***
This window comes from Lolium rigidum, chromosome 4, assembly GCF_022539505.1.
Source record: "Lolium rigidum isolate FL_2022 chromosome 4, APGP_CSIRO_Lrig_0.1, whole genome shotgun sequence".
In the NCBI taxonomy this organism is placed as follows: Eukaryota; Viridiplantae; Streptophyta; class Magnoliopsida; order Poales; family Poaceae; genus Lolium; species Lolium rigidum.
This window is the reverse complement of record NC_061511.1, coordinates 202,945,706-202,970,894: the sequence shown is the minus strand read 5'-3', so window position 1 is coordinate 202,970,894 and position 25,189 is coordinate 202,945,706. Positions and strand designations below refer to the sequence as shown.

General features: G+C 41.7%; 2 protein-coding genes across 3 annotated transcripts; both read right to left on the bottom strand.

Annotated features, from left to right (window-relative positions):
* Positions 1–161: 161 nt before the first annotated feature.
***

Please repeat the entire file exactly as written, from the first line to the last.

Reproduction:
This window comes from Lolium rigidum, chromosome 4, assembly GCF_022539505.1.
Source record: "Lolium rigidum isolate FL_2022 chromosome 4, APGP_CSIRO_Lrig_0.1, whole genome shotgun sequence".
In the NCBI taxonomy this organism is placed as follows: Eukaryota; Viridiplantae; Streptophyta; class Magnoliopsida; order Poales; family Poaceae; genus Lolium; species Lolium rigidum.
This window is the reverse complement of record NC_061511.1, coordinates 202,945,706-202,970,894: the sequence shown is the minus strand read 5'-3', so window position 1 is coordinate 202,970,894 and position 25,189 is coordinate 202,945,706. Positions and strand designations below refer to the sequence as shown.

General features: G+C 41.7%; 2 protein-coding genes across 3 annotated transcripts; both read right to left on the bottom strand.

Annotated features, from left to right (window-relative positions):
* Positions 1–161: 161 nt before the first annotated feature.